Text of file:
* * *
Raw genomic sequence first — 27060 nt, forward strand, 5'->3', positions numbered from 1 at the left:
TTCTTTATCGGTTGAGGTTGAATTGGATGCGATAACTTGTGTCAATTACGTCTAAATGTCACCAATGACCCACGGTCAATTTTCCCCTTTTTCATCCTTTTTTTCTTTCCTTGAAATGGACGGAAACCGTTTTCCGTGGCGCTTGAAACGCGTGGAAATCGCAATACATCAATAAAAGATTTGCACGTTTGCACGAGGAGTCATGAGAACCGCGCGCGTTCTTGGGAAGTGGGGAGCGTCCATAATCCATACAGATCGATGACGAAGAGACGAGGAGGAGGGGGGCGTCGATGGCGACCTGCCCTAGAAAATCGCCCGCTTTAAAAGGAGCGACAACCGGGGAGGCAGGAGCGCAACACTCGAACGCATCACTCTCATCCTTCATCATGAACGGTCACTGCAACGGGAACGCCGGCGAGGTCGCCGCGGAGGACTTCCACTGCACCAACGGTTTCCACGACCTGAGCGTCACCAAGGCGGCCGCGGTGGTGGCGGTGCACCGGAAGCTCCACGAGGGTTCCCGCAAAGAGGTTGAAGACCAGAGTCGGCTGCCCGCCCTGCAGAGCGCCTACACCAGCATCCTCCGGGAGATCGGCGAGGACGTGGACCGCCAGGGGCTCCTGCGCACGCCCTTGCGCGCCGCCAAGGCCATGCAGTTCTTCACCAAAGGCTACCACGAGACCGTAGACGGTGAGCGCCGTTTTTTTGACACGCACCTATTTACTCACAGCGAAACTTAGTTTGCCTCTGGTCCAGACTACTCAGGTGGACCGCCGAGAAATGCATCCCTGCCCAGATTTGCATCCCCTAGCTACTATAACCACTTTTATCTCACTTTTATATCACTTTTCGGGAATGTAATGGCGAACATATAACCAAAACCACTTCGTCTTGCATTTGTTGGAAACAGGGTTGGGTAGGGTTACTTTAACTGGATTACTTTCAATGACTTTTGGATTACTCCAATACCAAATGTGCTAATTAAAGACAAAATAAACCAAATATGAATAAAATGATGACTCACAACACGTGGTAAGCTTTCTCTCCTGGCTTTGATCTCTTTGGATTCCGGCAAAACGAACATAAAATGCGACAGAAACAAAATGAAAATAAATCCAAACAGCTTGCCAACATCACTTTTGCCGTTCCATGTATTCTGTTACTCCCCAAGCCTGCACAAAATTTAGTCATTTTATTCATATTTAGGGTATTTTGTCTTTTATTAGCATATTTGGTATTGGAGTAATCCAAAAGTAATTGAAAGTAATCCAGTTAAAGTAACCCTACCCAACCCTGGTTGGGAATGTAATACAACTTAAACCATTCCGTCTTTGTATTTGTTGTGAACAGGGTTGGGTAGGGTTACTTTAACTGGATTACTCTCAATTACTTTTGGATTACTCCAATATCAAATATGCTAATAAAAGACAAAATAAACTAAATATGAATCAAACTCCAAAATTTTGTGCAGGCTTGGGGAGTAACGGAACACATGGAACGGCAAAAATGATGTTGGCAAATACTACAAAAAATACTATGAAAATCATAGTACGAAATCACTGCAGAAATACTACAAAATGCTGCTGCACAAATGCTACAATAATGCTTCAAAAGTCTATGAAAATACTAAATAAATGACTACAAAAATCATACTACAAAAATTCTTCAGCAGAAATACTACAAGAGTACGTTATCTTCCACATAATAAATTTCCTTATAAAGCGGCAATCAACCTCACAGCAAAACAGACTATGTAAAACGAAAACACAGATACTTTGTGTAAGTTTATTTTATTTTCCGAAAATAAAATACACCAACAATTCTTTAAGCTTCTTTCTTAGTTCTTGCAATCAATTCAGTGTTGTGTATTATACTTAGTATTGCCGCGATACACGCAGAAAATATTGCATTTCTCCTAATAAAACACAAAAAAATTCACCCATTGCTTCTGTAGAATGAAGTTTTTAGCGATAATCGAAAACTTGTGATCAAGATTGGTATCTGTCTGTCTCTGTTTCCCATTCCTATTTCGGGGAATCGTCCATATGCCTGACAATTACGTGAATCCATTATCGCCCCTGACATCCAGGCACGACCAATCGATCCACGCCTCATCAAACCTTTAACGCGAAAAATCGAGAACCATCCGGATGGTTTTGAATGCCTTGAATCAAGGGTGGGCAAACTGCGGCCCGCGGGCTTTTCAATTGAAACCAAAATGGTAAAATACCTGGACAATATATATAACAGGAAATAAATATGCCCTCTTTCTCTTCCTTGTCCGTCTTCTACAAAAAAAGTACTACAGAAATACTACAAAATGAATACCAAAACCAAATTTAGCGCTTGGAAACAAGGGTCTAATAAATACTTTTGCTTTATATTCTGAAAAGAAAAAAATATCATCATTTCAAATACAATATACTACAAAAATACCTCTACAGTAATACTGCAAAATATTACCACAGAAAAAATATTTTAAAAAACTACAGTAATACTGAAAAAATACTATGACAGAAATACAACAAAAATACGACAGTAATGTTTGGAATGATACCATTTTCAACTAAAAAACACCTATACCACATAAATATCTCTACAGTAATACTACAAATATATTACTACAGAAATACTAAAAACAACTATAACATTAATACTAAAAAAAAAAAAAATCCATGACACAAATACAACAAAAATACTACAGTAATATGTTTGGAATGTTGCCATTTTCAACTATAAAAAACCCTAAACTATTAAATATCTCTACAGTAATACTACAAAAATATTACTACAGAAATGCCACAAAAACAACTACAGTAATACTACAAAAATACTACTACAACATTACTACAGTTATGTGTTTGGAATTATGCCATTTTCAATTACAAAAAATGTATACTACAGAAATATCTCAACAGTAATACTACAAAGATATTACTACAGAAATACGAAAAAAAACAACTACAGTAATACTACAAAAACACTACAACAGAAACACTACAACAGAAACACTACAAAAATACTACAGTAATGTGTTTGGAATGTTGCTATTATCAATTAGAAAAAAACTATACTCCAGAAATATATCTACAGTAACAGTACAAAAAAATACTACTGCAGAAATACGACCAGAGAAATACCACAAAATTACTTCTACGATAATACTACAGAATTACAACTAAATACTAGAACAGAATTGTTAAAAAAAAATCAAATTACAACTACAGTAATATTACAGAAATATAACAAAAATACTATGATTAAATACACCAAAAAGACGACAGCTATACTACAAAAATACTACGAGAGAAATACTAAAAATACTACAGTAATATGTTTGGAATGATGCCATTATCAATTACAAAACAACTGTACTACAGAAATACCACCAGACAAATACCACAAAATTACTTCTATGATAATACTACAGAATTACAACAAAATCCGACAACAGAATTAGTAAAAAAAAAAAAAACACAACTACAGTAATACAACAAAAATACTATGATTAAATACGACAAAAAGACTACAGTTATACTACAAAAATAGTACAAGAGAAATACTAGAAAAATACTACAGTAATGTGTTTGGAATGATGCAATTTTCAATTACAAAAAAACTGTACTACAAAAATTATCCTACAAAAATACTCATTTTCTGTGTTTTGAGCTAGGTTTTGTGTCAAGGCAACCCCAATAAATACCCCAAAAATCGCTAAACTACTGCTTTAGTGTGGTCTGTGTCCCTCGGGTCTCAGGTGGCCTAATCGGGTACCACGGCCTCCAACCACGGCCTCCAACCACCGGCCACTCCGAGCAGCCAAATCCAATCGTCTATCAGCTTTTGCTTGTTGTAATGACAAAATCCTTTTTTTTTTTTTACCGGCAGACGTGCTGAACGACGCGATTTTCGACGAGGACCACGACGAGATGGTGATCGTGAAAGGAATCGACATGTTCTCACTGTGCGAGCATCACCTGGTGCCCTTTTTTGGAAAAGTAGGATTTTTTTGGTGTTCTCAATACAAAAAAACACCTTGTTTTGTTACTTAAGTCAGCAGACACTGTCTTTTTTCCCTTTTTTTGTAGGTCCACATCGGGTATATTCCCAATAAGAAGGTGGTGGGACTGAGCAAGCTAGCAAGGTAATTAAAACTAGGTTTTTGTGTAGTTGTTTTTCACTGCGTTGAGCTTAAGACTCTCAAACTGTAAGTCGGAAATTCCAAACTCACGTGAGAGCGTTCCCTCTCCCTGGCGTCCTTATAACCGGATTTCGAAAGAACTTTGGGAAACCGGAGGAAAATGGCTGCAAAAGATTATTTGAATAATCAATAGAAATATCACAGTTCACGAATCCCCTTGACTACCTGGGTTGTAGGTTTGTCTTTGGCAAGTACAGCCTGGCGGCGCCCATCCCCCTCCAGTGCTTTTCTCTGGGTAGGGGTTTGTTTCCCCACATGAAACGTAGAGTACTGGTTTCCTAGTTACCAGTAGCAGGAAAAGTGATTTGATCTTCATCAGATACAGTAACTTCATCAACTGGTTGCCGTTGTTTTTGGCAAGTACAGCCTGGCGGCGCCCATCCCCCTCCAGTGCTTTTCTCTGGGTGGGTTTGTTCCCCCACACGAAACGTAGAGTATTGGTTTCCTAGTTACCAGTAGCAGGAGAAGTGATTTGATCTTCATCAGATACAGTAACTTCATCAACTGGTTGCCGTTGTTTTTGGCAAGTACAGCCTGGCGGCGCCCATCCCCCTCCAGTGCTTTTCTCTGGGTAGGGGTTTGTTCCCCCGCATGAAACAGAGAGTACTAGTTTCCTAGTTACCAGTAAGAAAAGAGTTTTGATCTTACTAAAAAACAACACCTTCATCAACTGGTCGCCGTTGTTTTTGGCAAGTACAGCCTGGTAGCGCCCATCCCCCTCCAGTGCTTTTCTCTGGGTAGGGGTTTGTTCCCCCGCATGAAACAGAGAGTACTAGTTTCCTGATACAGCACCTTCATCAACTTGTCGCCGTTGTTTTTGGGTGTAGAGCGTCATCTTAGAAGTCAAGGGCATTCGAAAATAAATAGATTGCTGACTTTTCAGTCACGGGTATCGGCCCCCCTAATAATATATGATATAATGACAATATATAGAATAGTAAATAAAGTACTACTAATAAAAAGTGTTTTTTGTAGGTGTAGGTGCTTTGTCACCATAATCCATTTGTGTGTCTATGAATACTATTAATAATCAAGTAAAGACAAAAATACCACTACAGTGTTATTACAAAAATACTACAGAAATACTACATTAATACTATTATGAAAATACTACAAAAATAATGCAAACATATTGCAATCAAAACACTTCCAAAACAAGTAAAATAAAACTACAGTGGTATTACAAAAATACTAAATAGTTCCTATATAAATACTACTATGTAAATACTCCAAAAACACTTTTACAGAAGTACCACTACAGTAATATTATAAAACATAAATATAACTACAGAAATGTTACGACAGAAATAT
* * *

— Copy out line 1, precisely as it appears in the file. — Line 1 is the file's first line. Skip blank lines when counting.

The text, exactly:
Raw genomic sequence first — 27060 nt, forward strand, 5'->3', positions numbered from 1 at the left: